Entrepreneurial Inertia

I spend a lot of time talking to students that are thinking about starting a company.  In the course of speaking with hundreds of young, potential entrepreneurs, the three same hurdles appear over and over again to explain why someone hasn’t started their idea. Understanding that most people won’t/shouldn’t be entrepreneurs, it doesn’t “bother” me to hear these excuses as I think it’s a good filtering mechanism for those that really want to pursue their idea.  However, I think it’s useful to put them out there to challenge those that really do want to start something.

Don’t know enough. This is the biggest roadblock for most people.  Yet, this should be the one that most people need to overcome the quickest.  The dirty little secret of the business world is that the majority of us don’t know what we’re doing.   If you wait until you know everything you need, you’ll never start.  Those that become successful do it by starting.  Learn along the way.   You certainly need to be well-versed in whatever field you’re starting a business.  But knowledge of most other things that dominate your time simply comes by doing.

Don’t have time.  This is the excuse that pains me the most from college students.  As a college student, you have theoretically unlimited free time, the ability to largely control your schedule and do what you chose. You have the least risk of any group of entrepreneurs (typically not married, no kids, good health and no mortgage hanging over your head).  When I hear this excuse, it’s a nice filter to recognize that someone isn’t serious about pursuing their idea.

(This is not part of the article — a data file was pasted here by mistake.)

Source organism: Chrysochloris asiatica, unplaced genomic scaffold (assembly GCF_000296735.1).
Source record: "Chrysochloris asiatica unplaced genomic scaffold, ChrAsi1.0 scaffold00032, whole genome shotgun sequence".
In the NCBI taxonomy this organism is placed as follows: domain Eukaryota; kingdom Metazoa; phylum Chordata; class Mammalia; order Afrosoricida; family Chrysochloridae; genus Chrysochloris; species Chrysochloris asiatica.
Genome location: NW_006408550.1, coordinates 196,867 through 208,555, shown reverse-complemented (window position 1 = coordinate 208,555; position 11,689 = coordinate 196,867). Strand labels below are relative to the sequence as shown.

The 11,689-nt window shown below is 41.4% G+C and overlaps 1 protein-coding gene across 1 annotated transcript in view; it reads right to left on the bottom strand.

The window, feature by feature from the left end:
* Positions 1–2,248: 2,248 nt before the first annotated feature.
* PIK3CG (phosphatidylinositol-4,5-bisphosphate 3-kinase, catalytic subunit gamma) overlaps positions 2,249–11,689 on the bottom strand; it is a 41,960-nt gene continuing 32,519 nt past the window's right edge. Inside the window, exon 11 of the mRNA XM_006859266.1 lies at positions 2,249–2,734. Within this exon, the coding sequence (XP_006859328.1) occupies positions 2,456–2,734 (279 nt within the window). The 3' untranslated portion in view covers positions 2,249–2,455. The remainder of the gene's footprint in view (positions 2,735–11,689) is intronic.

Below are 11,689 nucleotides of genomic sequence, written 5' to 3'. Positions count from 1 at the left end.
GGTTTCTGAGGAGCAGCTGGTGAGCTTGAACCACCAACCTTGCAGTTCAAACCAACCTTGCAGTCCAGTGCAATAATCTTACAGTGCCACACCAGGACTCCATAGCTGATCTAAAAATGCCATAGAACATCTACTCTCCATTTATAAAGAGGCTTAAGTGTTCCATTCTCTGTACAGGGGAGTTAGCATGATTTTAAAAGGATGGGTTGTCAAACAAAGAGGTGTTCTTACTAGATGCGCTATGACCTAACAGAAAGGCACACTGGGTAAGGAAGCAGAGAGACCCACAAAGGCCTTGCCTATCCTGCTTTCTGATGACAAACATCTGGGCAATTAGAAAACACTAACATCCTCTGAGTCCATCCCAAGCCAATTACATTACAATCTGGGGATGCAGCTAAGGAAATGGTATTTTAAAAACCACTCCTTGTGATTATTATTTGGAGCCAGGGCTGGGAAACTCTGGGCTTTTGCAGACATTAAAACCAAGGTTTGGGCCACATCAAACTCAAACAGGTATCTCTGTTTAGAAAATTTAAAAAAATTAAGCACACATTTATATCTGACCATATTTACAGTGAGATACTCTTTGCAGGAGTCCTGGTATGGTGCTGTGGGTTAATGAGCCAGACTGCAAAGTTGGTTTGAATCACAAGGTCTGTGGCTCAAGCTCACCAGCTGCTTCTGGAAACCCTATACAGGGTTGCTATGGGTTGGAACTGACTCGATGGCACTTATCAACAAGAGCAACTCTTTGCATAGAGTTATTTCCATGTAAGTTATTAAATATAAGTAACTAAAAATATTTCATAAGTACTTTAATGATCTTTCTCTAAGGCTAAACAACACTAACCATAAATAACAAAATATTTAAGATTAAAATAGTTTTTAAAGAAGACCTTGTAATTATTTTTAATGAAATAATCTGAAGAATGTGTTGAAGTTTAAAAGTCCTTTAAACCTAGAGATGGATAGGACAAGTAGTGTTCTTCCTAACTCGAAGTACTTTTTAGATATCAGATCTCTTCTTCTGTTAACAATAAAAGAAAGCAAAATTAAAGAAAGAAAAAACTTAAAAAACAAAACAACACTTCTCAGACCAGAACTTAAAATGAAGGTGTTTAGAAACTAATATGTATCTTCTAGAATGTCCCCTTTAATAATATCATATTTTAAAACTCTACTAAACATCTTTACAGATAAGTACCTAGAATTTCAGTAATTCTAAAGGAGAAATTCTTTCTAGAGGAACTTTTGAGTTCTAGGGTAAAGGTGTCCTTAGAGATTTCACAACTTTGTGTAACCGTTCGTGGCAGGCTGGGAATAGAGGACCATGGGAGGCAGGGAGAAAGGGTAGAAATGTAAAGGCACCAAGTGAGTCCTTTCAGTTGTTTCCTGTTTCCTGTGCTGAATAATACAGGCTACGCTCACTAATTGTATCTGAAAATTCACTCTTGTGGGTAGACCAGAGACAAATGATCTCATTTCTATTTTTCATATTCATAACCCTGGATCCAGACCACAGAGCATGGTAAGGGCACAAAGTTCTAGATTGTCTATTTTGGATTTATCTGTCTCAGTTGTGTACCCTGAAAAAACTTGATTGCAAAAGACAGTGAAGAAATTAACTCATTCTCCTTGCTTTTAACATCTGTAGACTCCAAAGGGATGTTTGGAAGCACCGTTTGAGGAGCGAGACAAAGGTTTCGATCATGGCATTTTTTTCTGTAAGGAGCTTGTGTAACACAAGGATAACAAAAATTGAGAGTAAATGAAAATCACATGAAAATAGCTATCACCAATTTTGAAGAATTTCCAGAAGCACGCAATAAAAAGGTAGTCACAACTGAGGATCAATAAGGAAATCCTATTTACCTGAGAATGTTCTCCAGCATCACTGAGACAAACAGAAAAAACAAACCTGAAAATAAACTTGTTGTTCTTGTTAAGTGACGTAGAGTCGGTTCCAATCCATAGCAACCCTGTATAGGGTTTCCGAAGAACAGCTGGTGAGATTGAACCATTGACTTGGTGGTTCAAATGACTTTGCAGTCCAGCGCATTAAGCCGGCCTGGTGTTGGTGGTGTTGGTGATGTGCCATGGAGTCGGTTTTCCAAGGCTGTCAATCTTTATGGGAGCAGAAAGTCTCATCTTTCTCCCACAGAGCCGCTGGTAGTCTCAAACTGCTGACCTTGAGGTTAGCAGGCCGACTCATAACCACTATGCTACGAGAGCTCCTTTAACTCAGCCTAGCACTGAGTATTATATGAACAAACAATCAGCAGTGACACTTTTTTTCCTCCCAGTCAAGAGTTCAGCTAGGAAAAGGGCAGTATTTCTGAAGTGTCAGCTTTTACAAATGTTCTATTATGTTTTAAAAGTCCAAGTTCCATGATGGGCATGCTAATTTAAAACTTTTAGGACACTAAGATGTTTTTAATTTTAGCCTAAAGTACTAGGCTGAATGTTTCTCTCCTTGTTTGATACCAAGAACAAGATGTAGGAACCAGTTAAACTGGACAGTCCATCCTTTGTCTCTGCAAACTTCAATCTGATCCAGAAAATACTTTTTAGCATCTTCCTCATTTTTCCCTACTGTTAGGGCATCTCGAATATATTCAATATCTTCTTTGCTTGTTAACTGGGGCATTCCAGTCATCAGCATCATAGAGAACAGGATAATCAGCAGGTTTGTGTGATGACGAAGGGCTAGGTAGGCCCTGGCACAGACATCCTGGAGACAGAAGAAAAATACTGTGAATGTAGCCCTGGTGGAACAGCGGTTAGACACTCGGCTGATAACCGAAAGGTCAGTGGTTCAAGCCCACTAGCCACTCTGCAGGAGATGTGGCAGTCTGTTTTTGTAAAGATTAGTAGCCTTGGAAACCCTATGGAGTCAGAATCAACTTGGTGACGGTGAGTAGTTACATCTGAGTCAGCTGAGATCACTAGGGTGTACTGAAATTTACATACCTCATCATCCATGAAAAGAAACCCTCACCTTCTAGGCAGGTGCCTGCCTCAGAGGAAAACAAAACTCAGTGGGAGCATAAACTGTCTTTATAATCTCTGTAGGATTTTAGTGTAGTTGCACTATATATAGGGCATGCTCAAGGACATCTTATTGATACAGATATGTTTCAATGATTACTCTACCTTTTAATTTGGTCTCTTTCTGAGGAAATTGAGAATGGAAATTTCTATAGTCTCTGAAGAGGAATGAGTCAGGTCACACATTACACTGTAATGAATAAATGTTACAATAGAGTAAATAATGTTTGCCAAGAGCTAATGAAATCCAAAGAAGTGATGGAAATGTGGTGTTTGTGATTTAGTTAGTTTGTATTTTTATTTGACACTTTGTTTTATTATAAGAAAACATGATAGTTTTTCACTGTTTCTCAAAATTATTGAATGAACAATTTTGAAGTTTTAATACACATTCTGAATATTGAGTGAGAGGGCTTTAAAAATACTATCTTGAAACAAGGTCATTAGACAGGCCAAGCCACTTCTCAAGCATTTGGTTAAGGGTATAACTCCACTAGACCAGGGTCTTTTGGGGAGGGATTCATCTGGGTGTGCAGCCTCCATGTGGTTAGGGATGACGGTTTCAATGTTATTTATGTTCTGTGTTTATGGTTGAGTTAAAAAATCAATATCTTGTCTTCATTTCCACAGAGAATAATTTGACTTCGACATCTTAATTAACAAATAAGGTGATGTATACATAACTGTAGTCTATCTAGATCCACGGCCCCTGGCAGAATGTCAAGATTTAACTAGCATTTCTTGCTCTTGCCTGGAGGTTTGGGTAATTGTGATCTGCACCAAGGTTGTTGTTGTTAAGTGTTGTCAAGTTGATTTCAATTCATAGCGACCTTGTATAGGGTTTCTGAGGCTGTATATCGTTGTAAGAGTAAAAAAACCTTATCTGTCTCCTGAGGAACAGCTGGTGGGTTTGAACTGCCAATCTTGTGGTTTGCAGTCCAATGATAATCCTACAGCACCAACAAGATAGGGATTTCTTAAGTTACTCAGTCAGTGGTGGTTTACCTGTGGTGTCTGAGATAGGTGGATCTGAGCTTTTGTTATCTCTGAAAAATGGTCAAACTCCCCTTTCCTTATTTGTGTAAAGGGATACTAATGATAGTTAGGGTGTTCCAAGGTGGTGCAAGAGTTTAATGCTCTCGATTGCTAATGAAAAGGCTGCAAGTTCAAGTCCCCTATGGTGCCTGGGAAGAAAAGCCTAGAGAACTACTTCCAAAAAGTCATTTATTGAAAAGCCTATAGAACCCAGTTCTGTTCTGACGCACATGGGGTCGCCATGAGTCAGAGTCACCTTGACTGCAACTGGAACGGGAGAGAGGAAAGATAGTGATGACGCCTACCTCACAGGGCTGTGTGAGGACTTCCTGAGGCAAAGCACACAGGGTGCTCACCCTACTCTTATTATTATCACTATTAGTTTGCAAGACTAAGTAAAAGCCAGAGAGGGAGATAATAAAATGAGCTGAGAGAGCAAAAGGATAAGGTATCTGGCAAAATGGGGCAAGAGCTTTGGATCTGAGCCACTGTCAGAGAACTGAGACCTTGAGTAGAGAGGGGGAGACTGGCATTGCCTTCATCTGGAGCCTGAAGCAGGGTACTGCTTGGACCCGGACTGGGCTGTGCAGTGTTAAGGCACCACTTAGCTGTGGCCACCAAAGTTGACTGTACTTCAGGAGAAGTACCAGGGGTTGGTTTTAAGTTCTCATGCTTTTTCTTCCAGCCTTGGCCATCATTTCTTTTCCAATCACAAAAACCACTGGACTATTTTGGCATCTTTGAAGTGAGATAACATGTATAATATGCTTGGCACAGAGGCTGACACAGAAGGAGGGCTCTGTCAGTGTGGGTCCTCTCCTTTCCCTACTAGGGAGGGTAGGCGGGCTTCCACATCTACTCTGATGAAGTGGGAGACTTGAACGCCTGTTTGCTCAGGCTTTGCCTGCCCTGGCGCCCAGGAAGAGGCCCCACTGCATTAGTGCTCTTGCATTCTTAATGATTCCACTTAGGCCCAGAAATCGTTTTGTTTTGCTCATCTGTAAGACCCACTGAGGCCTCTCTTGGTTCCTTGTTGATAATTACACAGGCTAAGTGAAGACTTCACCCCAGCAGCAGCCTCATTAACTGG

Don’t have money. Just like “don’t know enough” this is a never ending struggle.  You’ll never have the money you need to accomplish what you want.  If you’re doing it right, you’ll constantly be searching for more cash, more customers and more money.  The challenge of money is that it is an easy roadblock, but I think some of the best companies started with minimal cash and focused on providing a product that people would pay for.  From modest beginnings, bigger ideas grow.

Recognize that excuses are natural.  Starting a company is scary.  Having an excuse that sounds legitimate (like above) is a comforting way to put off doing.  If you want to build something big, you need to start. Overcoming hurdles through pure grit is crucial to your success.  Don’t let these three excuses limit you.

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